In the month of April, a rare move was taken by Pakistan’s Field General Court Martial (FGCM) under the Pakistan Army Act (PAA) which has resulted in awarding the death sentence to the alleged Indian spy Kulbushan Yadav.
But the Indian military force didn’t agree with this kind of cruel gesture from the neighboring country Pakistan and it went a step ahead registering a case in the International Court of Justice (ICJ) for the right judgement in Kulbhushan Jadhav case.
And finally today, India has registered a major diplomatic, moral and legal victory against Pakistan at the International Court of Justice (ICJ) in Kulbhushan Jadhav case.
Yes, ICJ asked Pakistan not to execute alleged spy Kulbushan Jadhav pending its final decision and inform it of the steps being taken to implement the order.
Soon after the ICJ’s verdict came out, External Affairs Minister took to Twitter to pay thanks to lawyer Harish Salve who represented India at ICJ in Kulbhushan matter.
We are grateful to Mr.Harish Salve for presenting India's case so effectively before ICJ.
— Sushma Swaraj (@SushmaSwaraj) May 18, 2017
And what’s so important and surprising to know about this case is that eminent lawyer Harish Salve charged us Re 1 as his fee for this case.
— Sushma Swaraj (@SushmaSwaraj) May 15, 2017
The fee amount was confirmed by Sushma Swaraj.
ICJ verdict on Kulbhushan
“This court unanimously decides that Pakistan shall take all measures at its disposal so that Kulbushan Jadhav is not executed pending a final decision of this court in the matter. It also unanimously decides that the court must be told of the measures Pakistan takes to implement this order,” ICJ President Ronny Abraham said in the operative portion of the order which he read out in the open court for nearly 30 minutes.
It also said that Pakistan should have given India consular access to Kulbhushan Jadhav, rejecting Pakistan’s argument that a person convicted of espionage is not entitled to it.
In an emergency hearing on Monday, India had accused Pakistan of “egregious violations of the Vienna convention” by denying Mr Jadhav, a former navy officer, of legal counsel and consular access and refusing to reveal the charges or evidence against him.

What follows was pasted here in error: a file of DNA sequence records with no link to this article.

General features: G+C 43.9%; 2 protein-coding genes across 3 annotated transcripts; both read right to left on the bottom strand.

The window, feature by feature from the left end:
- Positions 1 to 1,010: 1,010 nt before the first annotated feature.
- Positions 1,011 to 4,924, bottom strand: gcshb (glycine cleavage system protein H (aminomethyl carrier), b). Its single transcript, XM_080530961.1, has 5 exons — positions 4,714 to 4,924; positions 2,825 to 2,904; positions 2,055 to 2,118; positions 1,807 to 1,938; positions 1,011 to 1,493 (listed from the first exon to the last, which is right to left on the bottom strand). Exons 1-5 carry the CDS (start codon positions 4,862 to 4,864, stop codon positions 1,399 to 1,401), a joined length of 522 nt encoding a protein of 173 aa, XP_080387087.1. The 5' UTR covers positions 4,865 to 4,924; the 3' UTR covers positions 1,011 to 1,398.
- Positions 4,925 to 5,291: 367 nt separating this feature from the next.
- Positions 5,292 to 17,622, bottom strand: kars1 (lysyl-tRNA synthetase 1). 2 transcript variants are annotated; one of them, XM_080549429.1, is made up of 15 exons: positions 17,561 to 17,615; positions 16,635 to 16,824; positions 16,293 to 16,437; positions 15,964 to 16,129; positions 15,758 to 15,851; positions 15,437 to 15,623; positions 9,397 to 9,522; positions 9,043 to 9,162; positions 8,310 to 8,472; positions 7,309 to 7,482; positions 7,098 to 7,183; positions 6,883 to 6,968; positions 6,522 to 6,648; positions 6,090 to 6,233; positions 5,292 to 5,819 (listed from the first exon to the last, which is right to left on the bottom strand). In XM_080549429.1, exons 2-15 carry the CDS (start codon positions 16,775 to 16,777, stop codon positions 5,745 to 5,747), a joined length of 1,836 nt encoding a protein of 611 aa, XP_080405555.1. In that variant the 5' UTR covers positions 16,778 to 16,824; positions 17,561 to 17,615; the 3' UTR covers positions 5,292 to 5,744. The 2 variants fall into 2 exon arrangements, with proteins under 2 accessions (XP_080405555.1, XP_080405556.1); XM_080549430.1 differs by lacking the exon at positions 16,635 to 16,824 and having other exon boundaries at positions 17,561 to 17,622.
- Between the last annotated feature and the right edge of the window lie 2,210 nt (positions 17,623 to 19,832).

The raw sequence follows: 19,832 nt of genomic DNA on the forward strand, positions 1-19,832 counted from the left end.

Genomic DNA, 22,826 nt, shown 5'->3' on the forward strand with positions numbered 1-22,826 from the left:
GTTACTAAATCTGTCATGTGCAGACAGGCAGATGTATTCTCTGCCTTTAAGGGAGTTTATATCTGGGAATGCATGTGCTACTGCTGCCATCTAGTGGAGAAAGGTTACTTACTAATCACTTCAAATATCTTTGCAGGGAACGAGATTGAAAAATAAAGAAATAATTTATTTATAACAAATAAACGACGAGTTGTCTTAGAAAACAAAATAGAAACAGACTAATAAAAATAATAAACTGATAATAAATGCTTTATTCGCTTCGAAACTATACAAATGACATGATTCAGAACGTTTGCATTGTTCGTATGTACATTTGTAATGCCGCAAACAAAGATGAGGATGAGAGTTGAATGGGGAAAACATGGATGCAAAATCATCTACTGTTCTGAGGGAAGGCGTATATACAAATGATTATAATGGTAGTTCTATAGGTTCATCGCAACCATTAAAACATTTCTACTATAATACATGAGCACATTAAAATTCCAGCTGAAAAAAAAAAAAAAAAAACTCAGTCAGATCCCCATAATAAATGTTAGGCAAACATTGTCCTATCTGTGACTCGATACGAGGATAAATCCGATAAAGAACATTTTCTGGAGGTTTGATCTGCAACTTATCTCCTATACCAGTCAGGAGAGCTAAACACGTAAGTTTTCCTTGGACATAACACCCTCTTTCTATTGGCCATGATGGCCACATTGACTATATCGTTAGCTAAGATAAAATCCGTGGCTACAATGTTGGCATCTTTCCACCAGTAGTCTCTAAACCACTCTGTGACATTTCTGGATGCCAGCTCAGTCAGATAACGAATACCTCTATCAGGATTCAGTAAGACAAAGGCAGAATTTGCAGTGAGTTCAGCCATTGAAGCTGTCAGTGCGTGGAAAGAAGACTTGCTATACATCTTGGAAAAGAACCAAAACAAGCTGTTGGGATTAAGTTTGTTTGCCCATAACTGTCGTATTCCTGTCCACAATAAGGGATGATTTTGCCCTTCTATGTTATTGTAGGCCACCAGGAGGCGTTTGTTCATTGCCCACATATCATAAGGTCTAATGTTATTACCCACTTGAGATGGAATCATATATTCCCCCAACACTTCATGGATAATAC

As per reports, 11 judges today agreed with India’s stand that there is urgency in the case, and noted that Pakistan had given no assurance that Mr Jadhav would not be executed till its verdict.
Mr Jadhav, 47, was arrested in March 2016 and Pakistani officials claimed he had confessed to spying for Indian intelligence services. He was sentenced to death by a Pakistani military court last month.
Mr Jadhav was “an innocent Indian national, who, incarcerated in Pakistan for more than a year on concocted charges has been held incommunicado… and faces imminent execution,” India told the tribunal.
Hours later, Pakistan told the world court that the execution was not imminent and that Mr Jadhav had time at least till August for legal remedies. Its representative also accused India of “political grandstanding” and told the court Mr Jadhav “has confessed to having been sent by India to wage terror on the innocent civilians and infrastructure of Pakistan”.
The two countries are battling it out in the international court amid a sharp escalation in tension over ceasefire violations by Pakistan, terror attacks in Jammu and Kashmir and the recent mutilation of two Indian soldiers by Pakistanis.
The last time India and Pakistan took a dispute to the ICJ was in 1999 when Islamabad protested against the shooting down of a Pakistani navy plane that killed 16 people. In that case, the tribunal decided it was not competent to rule in the dispute and closed the case.